7730 - Arguing


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This scene we study today observes the apostles around the table as they celebrate the Passover meal with Jesus the night before his crucifixion. Listen to Luke 22:24-30:

Also a dispute arose among them as to which of them was considered to be greatest. Jesus said to them, "The kings of the Gentiles lord it over them; and those who exercise authority over them call themselves Benefactors.

But you are not to be like that. Instead, the greatest among you should be like the youngest, and the one who rules like the one who serves. For who is greater, the one who is at the table or the one who serves? Is it not the one who is at the table? But I am among you as one who serves. You are those who have stood by me in my trials. And I confer on you a kingdom, just as my Father conferred one on me, so that you may eat and drink at my table in my kingdom and sit on thrones, judging the twelve tribes of Israel.

During this final, intimate dinner with Jesus, after he had instituted the taking of bread and drinking of wine in remembrance of his own life and death; there around the table they began to argue with one another over which of them was considered to be the greatest.

It seems they were ignoring all the teaching Jesus had poured into them during the past three years. However this was not the first time the apostles argued among themselves. Once on the way to Capernaum they had been arguing as they were walking along the road. Jesus confronted them after they reached their destination about their argument, but they kept quiet because they had been quibbling about who was the greatest (Mk. 9:33-34).

At this point he seeks to contrast the perspective of the world’s way of doing things, to the kingdom attitude about these things. Jesus points out that the kings of the Gentiles lord it over their subjects, and then think of themselves, or even call themselves Benefactors — a title used in their society to indicate a position of importance and authority. Surely all of them had observed this way of action by some leaders in their society. It was an accepted attitude in the world system.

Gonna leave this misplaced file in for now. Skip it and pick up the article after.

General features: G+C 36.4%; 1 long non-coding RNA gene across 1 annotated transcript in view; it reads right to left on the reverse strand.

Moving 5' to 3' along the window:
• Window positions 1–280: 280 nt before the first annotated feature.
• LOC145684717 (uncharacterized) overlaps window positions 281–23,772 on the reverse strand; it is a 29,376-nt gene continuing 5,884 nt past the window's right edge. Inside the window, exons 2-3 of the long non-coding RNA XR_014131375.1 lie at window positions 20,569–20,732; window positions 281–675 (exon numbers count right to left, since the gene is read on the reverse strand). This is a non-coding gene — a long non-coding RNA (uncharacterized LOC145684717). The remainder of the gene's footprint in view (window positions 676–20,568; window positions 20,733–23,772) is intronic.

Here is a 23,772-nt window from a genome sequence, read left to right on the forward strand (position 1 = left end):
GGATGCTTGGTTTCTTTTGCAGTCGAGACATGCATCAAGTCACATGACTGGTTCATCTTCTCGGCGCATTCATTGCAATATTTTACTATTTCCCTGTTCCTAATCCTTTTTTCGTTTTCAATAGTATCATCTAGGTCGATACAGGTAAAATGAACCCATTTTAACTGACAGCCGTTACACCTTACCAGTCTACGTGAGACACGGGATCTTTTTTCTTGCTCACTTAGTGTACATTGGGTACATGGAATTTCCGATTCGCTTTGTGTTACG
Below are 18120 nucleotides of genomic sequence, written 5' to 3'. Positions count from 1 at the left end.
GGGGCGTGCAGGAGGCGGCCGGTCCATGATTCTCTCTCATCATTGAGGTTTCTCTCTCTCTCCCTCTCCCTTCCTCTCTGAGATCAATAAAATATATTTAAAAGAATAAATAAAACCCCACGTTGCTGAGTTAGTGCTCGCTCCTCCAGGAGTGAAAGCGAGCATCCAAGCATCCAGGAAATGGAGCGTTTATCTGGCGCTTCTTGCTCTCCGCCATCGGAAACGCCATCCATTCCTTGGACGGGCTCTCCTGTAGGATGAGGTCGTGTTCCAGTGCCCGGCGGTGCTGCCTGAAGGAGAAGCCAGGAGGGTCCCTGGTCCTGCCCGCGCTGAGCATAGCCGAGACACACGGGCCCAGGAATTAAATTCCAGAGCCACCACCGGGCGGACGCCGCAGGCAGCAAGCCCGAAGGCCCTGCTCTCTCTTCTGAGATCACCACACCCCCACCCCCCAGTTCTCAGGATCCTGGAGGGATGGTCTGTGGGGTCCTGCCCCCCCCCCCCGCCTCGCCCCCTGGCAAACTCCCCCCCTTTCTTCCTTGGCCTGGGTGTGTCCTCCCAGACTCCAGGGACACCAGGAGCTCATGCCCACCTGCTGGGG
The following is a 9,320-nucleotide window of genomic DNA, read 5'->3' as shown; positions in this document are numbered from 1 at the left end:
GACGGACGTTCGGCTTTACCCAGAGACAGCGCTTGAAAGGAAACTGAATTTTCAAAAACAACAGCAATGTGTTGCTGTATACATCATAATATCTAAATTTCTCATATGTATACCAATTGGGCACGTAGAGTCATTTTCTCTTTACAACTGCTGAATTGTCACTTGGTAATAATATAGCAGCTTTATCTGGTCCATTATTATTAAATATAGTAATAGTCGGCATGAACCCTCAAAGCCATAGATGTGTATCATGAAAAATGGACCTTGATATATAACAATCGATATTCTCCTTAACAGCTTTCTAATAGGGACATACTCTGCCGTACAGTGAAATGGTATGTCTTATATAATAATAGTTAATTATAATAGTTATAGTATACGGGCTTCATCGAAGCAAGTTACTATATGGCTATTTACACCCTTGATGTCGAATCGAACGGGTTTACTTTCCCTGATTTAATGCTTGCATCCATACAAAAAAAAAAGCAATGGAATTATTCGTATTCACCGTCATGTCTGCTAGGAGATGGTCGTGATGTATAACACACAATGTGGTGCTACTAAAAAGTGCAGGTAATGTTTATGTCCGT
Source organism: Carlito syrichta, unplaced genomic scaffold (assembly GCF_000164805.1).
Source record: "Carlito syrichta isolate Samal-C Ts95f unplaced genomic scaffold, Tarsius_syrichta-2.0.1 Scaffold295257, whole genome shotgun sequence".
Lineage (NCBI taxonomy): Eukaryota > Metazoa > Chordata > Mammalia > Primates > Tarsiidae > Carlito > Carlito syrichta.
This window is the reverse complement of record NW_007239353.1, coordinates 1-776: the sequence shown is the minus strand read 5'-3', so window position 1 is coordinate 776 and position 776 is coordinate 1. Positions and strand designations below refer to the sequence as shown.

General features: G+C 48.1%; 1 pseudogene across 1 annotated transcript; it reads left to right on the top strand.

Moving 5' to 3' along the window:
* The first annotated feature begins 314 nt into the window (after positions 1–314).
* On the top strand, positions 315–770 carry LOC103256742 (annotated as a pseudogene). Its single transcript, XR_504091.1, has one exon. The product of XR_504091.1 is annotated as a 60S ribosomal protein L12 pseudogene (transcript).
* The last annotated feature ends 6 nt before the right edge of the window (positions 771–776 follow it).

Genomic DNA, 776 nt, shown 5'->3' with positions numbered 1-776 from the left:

Jesus seeks to instill within these kingdom members the difference that should be observable in their attitudes. Bluntly he tells them, “You are not to be like that!”

Then he lays out the proper kingdom attitude. The greatest among you should have the attitude of the youngest. That means that you will not demand position, but you will earn respect by serving those over whom you have authority.

That old argument still echoes in the halls of society today. Insolence and arrogance are often the trait of the leader. Its a power thing. Who’s in charge? Do what I say because I am the authority.

Jesus teaches that real leaders in the kingdom of God are humble and have the attitude of being servants, being helpful, wanting the best for those being shepherded. Even though you are in authority your attitude should be an attitude of service, not lording it over the subjects.

Even as he speaks Jesus points out the example of one who sits at a table and is waited-on by a lesser figure, a waiter.

Then he points out that he is in the world as one who serves, so we likewise are not to seek elevation and power, but opportunities to show forth the indwelling Christ who lives within us.

Oh friend, this kind of attitude and action is impossible in the flesh — or in the world system, and that’s where the apostles were at that time. What I mean is this; they did not have the permanent indwelling Holy Spirit of God living within them. That did not happen until Pentecost, about fifty plus days later.

In this age in which we live we are so blessed, each and every Christian has the Triune God living within us. He is the one who shepherds us as we walk in obedience. He is the power who lives his life in and through us; thus, we may live as Christ taught. We can live humbly, because we realize without him we can do nothing. He it is who accomplishes his purpose in our lives.

May we never attempt such servanthood in the flesh, as we will fail miserably.